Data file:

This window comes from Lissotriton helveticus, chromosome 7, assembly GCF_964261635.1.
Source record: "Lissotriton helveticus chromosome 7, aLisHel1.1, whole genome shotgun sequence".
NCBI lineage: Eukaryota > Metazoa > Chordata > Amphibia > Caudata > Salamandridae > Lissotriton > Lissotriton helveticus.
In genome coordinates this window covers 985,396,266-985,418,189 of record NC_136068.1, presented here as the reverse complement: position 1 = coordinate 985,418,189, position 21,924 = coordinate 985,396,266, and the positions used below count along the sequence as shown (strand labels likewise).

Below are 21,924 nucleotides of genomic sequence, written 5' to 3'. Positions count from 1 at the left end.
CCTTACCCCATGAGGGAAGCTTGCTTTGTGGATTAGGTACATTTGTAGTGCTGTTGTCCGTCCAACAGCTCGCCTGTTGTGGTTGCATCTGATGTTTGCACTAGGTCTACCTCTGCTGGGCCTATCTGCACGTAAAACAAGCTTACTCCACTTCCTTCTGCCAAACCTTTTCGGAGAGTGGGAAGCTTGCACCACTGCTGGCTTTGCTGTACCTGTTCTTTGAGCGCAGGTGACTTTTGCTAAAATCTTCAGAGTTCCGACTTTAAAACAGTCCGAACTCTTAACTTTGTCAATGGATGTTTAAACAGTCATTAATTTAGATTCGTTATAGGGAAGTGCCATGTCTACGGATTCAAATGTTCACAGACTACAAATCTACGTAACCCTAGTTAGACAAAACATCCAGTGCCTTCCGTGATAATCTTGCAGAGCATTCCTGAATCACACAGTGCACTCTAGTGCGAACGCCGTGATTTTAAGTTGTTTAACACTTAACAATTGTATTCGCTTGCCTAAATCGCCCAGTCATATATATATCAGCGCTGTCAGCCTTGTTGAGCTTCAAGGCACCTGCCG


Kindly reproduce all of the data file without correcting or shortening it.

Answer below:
This window comes from Lissotriton helveticus, chromosome 7, assembly GCF_964261635.1.
Source record: "Lissotriton helveticus chromosome 7, aLisHel1.1, whole genome shotgun sequence".
NCBI lineage: Eukaryota > Metazoa > Chordata > Amphibia > Caudata > Salamandridae > Lissotriton > Lissotriton helveticus.
In genome coordinates this window covers 985,396,266-985,418,189 of record NC_136068.1, presented here as the reverse complement: position 1 = coordinate 985,418,189, position 21,924 = coordinate 985,396,266, and the positions used below count along the sequence as shown (strand labels likewise).

Below are 21,924 nucleotides of genomic sequence, written 5' to 3'. Positions count from 1 at the left end.
CCTTACCCCATGAGGGAAGCTTGCTTTGTGGATTAGGTACATTTGTAGTGCTGTTGTCCGTCCAACAGCTCGCCTGTTGTGGTTGCATCTGATGTTTGCACTAGGTCTACCTCTGCTGGGCCTATCTGCACGTAAAACAAGCTTACTCCACTTCCTTCTGCCAAACCTTTTCGGAGAGTGGGAAGCTTGCACCACTGCTGGCTTTGCTGTACCTGTTCTTTGAGCGCAGGTGACTTTTGCTAAAATCTTCAGAGTTCCGACTTTAAAACAGTCCGAACTCTTAACTTTGTCAATGGATGTTTAAACAGTCATTAATTTAGATTCGTTATAGGGAAGTGCCATGTCTACGGATTCAAATGTTCACAGACTACAAATCTACGTAACCCTAGTTAGACAAAACATCCAGTGCCTTCCGTGATAATCTTGCAGAGCATTCCTGAATCACACAGTGCACTCTAGTGCGAACGCCGTGATTTTAAGTTGTTTAACACTTAACAATTGTATTCGCTTGCCTAAATCGCCCAGTCATATATATATCAGCGCTGTCAGCCTTGTTGAGCTTCAAGGCACCTGCCG